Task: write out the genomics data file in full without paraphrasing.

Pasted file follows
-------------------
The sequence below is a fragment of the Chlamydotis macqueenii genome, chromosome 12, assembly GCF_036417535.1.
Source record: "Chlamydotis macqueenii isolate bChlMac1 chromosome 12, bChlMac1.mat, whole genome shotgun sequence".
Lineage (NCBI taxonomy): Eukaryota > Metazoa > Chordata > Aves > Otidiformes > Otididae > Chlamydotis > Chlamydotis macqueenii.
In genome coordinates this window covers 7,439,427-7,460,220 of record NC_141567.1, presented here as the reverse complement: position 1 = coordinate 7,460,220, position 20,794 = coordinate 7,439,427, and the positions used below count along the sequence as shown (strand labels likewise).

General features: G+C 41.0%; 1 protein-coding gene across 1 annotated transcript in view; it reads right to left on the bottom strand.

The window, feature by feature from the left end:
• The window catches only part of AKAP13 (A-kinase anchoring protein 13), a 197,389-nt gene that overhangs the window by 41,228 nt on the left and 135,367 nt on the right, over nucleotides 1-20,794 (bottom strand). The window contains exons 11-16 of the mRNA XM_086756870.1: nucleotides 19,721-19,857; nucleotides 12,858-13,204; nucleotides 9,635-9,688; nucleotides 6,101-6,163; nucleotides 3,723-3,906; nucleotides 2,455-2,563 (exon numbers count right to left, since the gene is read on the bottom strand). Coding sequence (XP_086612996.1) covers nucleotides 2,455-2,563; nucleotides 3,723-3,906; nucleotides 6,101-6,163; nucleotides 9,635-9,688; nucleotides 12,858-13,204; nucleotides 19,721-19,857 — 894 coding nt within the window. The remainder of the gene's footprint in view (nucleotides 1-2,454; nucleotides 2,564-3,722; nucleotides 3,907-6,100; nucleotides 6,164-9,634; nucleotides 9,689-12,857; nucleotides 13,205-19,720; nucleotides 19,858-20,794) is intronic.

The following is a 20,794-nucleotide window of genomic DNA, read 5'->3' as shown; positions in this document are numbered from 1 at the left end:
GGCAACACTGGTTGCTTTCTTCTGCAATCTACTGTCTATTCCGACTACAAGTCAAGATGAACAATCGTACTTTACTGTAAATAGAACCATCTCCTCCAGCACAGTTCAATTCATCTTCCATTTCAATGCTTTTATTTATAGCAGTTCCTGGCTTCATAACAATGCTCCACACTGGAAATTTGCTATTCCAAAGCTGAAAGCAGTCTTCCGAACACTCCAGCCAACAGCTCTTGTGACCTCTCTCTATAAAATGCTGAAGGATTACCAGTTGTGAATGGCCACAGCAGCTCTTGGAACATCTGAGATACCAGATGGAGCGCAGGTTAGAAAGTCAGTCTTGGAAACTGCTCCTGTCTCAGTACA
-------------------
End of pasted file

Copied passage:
The sequence below is a fragment of the Chlamydotis macqueenii genome, chromosome 12, assembly GCF_036417535.1.
Source record: "Chlamydotis macqueenii isolate bChlMac1 chromosome 12, bChlMac1.mat, whole genome shotgun sequence".
Lineage (NCBI taxonomy): Eukaryota > Metazoa > Chordata > Aves > Otidiformes > Otididae > Chlamydotis > Chlamydotis macqueenii.
In genome coordinates this window covers 7,439,427-7,460,220 of record NC_141567.1, presented here as the reverse complement: position 1 = coordinate 7,460,220, position 20,794 = coordinate 7,439,427, and the positions used below count along the sequence as shown (strand labels likewise).

General features: G+C 41.0%; 1 protein-coding gene across 1 annotated transcript in view; it reads right to left on the bottom strand.

The window, feature by feature from the left end:
• The window catches only part of AKAP13 (A-kinase anchoring protein 13), a 197,389-nt gene that overhangs the window by 41,228 nt on the left and 135,367 nt on the right, over nucleotides 1-20,794 (bottom strand). The window contains exons 11-16 of the mRNA XM_086756870.1: nucleotides 19,721-19,857; nucleotides 12,858-13,204; nucleotides 9,635-9,688; nucleotides 6,101-6,163; nucleotides 3,723-3,906; nucleotides 2,455-2,563 (exon numbers count right to left, since the gene is read on the bottom strand). Coding sequence (XP_086612996.1) covers nucleotides 2,455-2,563; nucleotides 3,723-3,906; nucleotides 6,101-6,163; nucleotides 9,635-9,688; nucleotides 12,858-13,204; nucleotides 19,721-19,857 — 894 coding nt within the window. The remainder of the gene's footprint in view (nucleotides 1-2,454; nucleotides 2,564-3,722; nucleotides 3,907-6,100; nucleotides 6,164-9,634; nucleotides 9,689-12,857; nucleotides 13,205-19,720; nucleotides 19,858-20,794) is intronic.

The following is a 20,794-nucleotide window of genomic DNA, read 5'->3' as shown; positions in this document are numbered from 1 at the left end:
GGCAACACTGGTTGCTTTCTTCTGCAATCTACTGTCTATTCCGACTACAAGTCAAGATGAACAATCGTACTTTACTGTAAATAGAACCATCTCCTCCAGCACAGTTCAATTCATCTTCCATTTCAATGCTTTTATTTATAGCAGTTCCTGGCTTCATAACAATGCTCCACACTGGAAATTTGCTATTCCAAAGCTGAAAGCAGTCTTCCGAACACTCCAGCCAACAGCTCTTGTGACCTCTCTCTATAAAATGCTGAAGGATTACCAGTTGTGAATGGCCACAGCAGCTCTTGGAACATCTGAGATACCAGATGGAGCGCAGGTTAGAAAGTCAGTCTTGGAAACTGCTCCTGTCTCAGTACA